1. Download the zipped demo project files from this link (also available on the Remote Interfaces webpage. Unzip the file, and you will find that it contains a bunch of c header and source files.
  2. In the MPLABX IDE, right-click the "Header Files" folder in the project navigator on the left side of the screen, and then select "Add existing item."
  3. In the window that pops up, navigate to the folder which contains all of the demo code.
  4. Select all header (.h) files and click "Select."
  5. If you expand the "Header Files" folder, it should now contain:
    config_1_3_2.h
    port_expander_brl4.h
    pt_cornell_1_3_2_python.h
    tft_gfx.h
    tft_master.h
  6. Similarly, right-click the "Source Files" folder and select "Add existing item."
  7. Navigate to the folder that contains all of the demo code.
  8. Select all of the source (.c) files and click "Select."
  9. If you expand the "Source Files" folder, it should now contain:
    glcdfont.c
    port_expander_brl4.c
    SECABB_python_target_v4_1_3_2.c
    tft_gfx.c
    tft_master.c
    (which one contains main?)
  10. Click the hammer icon in the top toolbar to build the project. A series of warnings may be thrown, and then it should indicate "BUILD SUCCESSFUL" in green font.

Programming the PIC

  1. In the top toolbar, click the down-arrow icon to Make and Program Device Main Project. Programming status will be displayed at the top of the screen.
  2. When the device is finished programming, open the Camera application. The TFT display should show a line and circle, as pictured below:
missing
  1. At reset, the demo code produces a 400 Hz sine wave through DACA. If you open the oscilloscope software, Channel A is connected to DACA. You should see a 400 Hz sine wave on Channel A, as shown below.
missing

Listening to the example code through Zoom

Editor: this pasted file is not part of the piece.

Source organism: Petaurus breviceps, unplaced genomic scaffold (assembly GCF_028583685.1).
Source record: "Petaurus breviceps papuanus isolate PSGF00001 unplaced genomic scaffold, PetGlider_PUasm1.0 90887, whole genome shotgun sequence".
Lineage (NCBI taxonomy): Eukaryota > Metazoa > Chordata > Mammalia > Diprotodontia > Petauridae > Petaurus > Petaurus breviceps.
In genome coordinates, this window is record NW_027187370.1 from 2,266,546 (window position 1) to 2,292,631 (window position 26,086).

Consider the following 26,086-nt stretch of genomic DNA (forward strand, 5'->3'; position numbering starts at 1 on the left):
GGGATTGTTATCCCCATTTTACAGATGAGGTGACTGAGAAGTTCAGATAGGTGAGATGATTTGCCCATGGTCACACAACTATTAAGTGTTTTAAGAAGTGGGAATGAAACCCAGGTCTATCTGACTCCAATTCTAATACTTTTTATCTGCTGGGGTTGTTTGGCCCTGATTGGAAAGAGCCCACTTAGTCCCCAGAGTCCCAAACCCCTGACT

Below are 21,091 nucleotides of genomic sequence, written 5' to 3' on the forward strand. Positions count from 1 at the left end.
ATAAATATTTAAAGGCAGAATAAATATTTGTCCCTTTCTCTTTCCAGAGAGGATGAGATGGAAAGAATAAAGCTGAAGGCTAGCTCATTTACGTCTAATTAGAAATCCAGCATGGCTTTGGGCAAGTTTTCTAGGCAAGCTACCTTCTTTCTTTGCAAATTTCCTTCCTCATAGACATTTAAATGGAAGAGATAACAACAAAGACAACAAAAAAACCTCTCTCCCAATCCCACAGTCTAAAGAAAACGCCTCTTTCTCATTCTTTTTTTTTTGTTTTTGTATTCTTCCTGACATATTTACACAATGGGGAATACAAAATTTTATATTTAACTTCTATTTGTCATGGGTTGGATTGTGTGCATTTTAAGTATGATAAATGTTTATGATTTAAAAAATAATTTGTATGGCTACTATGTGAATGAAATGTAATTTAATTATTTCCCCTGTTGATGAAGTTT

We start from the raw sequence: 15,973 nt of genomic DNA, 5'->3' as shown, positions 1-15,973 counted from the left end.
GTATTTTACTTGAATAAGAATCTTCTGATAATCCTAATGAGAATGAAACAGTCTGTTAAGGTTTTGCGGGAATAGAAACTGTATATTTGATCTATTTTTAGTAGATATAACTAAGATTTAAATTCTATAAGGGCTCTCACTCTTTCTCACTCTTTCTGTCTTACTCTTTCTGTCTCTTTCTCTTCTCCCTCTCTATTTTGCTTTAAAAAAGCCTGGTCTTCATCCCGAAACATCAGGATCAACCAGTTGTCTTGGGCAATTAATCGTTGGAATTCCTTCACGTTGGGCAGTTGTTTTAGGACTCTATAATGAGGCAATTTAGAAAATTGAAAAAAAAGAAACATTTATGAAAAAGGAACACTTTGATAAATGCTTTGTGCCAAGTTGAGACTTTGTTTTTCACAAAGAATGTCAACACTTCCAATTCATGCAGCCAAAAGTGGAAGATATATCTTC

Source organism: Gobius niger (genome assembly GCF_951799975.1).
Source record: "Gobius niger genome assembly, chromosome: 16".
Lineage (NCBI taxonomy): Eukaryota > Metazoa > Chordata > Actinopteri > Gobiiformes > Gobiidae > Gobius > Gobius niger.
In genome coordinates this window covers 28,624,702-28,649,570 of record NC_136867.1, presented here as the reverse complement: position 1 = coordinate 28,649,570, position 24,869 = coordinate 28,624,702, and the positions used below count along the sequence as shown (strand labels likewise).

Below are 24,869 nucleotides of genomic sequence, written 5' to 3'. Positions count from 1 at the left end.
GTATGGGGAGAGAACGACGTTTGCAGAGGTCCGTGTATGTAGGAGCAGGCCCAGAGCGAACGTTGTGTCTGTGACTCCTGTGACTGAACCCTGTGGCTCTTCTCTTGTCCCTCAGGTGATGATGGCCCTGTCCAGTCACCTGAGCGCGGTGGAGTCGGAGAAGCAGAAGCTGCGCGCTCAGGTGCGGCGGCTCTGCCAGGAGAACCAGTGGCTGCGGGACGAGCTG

As you can see on the Remote interface webpage, the output from DACA is put through a high-pass filter and into the microphone input jack of the lab PC. So, if you join the Zoom call from the lab PC and point Zoom to the microphone input, you will be able to hear the sound being generated by the PIC32 through Zoom.

  1. On the Lab PC, login to Canvas and join this Zoom meeting.
  2. You may need to wait for an instructor or TA to admit to you the meeting.
  3. In your Zoom sound settings, make certain that your Microphone is set to "Microphone (Realtek High Definition Audio).
  4. If Microphone (Realtek High Definition Audio) does not appear as an option, double-check your Remote Desktop audio settings to make sure that sound is being played on the remote PC).
  5. You should now be able to hear the tone being generated by the PIC through your headphones.

Running the associated Python code

  1. Download this Python code which is available on the Remote interfaces webpage under the subtitle "The python interface GUI running on the desktop."
  2. On the Lab PC, open device manager to determine the COM port to which the serial connection to the PIC32 is attached.
  3. Open the Python script and navigate to lines 34-36, which contain the following code:
    # open microcontroller serial port
    # For windows the device will be 'COMx'
    ser = serial.Serial('/dev/ttyUSB0', 115200, timeout=0.001)
    
  4. Replace '/dev/ttyUSB0' with the name of the COM port to which the PIC32 is attached. This will be of the form COMx, where x is the number of the port.
  5. Make certain that the baud rate specified in the Python script is the same as the baud rate in config.h. Should be 115200.
  6. Open the Windows PowerShell application, and navigate to the directory which contains the python script which you've just edited.
  7. In the powershell, run python .\pic_target_4a.py
    • NOTE: If this throws an error about PySimpleGUI, you may need to run pip install PySimpleGUI
    • NOTE: If this throws an error about pyserial, you may need to run pip install pyserial
    • NOTE: If this throws an error about the COM port, you may have edited the document to point to the wrong COM port. Double-check in Device Manager
  8. The window below will appear
missing
  1. This Python interface interacts with the C code that you've already loaded onto the PIC32. Open the Camera application so that you can see the board, and press the topmost LED button. You should see the LED illuminate when it is pressed. Toggling the "Dot Color" button will change the color of the circle on the TFT display, and the "Line Position" slider will move the line on the TFT display. If you change the DDS Freq. slider, you should hear the frequency of the produced tone change, and see the frequency change on the oscilloscope. You can also manipulate the shape of the wave being produced from a Sine wave to a square or triangle wave.